Together, these data show us that the system is not working for children and families of color, immigrants or refugees. And the majority of our early learning system components and our anti-poverty programs were not designed to address the needs of communities of color.

That’s especially troubling when we know there will be more and more families of color enriching our communities for years to come. 

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We are sharing these numbers because we think they serve as valuable context for any organization working with or for children and families in Multnomah County, not just ELM. This is just part of the abundant evidence that shows we have racialized poverty in our county—that policies, practices and underlying beliefs operating in our society create disproportionate levels of poverty for communities of color. 

It’s time to ask ourselves an important question: what can each of our organizations do about racialized poverty? How are we adapting to the changing demographics? How are we making sure that our services are accessible, culturally relevant, and unbiased? How can we change, grow, and adapt to better serve families of color? 

At ELM, our first step was to acknowledge that racism is at the root of what keeps our system the way it is—working for some and not for others. Taking a hard look at the data helped focus us. 

We started with the core belief that every child can be successful. We committed to stay vigilant and uproot the myth of white superiority from our thoughts and actions. We created ways to share power with families from communities of color through our governance structure because changing patterns of power disrupts racism. We committed resources to stay focused on family-driven priorities. We looked for others to work with us to dismantle racism. And we are committed to create ways for people from a range of beliefs and experiences to learn and work together.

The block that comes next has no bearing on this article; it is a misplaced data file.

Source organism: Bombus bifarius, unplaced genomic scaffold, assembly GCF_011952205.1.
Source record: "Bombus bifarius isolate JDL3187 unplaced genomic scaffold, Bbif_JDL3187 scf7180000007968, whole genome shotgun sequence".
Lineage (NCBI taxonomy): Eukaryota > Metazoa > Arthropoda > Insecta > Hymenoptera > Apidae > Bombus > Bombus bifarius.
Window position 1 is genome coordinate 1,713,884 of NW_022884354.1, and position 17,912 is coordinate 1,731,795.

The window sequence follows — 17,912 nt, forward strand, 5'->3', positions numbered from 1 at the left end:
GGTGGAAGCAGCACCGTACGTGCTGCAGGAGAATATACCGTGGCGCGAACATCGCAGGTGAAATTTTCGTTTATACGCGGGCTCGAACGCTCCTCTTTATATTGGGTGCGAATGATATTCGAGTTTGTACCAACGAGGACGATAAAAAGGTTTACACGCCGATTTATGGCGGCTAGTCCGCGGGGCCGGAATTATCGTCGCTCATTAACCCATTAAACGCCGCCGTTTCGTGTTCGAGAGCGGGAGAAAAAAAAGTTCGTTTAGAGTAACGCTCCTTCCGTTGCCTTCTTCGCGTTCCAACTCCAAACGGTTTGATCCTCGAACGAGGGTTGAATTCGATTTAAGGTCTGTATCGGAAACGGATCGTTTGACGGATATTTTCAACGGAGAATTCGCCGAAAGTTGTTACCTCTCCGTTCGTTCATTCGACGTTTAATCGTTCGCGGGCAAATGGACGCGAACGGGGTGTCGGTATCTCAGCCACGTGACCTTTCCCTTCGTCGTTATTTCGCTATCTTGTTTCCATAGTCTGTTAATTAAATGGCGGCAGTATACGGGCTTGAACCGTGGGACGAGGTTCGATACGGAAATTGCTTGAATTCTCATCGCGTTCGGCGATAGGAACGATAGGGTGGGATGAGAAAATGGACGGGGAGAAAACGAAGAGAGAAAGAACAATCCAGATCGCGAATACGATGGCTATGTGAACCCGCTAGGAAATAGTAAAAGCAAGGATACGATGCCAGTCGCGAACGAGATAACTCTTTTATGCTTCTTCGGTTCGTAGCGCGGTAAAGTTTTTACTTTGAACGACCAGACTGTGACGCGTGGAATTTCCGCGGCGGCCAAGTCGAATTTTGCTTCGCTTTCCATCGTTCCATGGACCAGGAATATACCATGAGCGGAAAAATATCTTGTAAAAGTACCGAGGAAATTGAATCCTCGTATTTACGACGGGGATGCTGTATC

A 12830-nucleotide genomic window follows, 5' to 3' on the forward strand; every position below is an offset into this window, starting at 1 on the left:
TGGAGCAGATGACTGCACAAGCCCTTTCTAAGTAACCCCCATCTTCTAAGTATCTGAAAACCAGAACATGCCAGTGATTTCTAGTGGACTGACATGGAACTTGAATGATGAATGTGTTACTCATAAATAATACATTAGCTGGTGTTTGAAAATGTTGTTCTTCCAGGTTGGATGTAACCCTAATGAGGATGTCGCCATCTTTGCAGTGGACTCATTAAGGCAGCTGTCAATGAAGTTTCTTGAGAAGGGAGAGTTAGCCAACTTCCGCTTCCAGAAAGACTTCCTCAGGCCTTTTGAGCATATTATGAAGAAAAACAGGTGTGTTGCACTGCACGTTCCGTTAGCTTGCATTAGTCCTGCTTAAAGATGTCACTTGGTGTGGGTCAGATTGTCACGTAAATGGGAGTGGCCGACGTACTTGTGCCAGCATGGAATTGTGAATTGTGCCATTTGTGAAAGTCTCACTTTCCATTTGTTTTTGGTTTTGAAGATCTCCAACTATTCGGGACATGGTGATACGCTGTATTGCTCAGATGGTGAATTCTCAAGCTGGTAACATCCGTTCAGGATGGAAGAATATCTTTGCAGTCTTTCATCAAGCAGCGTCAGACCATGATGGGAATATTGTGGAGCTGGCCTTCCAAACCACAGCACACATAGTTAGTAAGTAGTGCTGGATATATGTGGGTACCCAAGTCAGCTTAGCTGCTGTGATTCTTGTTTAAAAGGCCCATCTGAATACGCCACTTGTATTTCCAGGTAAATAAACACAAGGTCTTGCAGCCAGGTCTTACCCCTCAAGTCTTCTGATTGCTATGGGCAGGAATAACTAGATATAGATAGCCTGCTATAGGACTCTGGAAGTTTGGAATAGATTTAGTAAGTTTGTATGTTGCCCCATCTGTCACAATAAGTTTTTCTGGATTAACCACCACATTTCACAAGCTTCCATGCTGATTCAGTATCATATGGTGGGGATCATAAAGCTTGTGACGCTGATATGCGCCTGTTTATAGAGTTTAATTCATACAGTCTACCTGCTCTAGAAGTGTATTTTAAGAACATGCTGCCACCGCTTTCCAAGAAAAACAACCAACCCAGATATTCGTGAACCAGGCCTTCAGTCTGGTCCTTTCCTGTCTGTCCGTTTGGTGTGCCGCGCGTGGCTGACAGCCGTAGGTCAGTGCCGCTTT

We do all this so we can build an early learning system that is free from bias and gives every child what they need to learn and grow. 

What does ELM's equity work look like? Here are just a few examples:  

  • We prioritize investments that build capacity in communities of color.
  • We fund Community Education Workers and home visitors from communities of color.
  • We fund staff from communities of color to lead family engagement in eight elementary schools.
  • We partner with health and housing to create culturally responsive tools and services.
  • We advocate for culturally relevant training for preschool teachers.
  • We raise equity as a central issue in every meeting and convening. 
  • We invest time and resources to deepen our understanding of equity and inclusion and we have an accountability plan in place so that our practice changes as a result of what we learn. 

What does equity mean to you and your organization? Does the information in this article change how you think about your priority population? How will it change the way you act and work in the community?  

We challenge you to take a closer look to uncover the hidden biases in your policies and practices. Then, take the next step to transform those policies and practices that perpetuate disparities into ones that promote equity and inclusion.

As you take this work on, come join us at an Early Learning Community Meeting, give us a call, or send an email. We have a lot to learn and we know we can’t do it alone. We are energized by this work. Let’s do it together.

If we all work together, we can make an equitable early learning system a reality.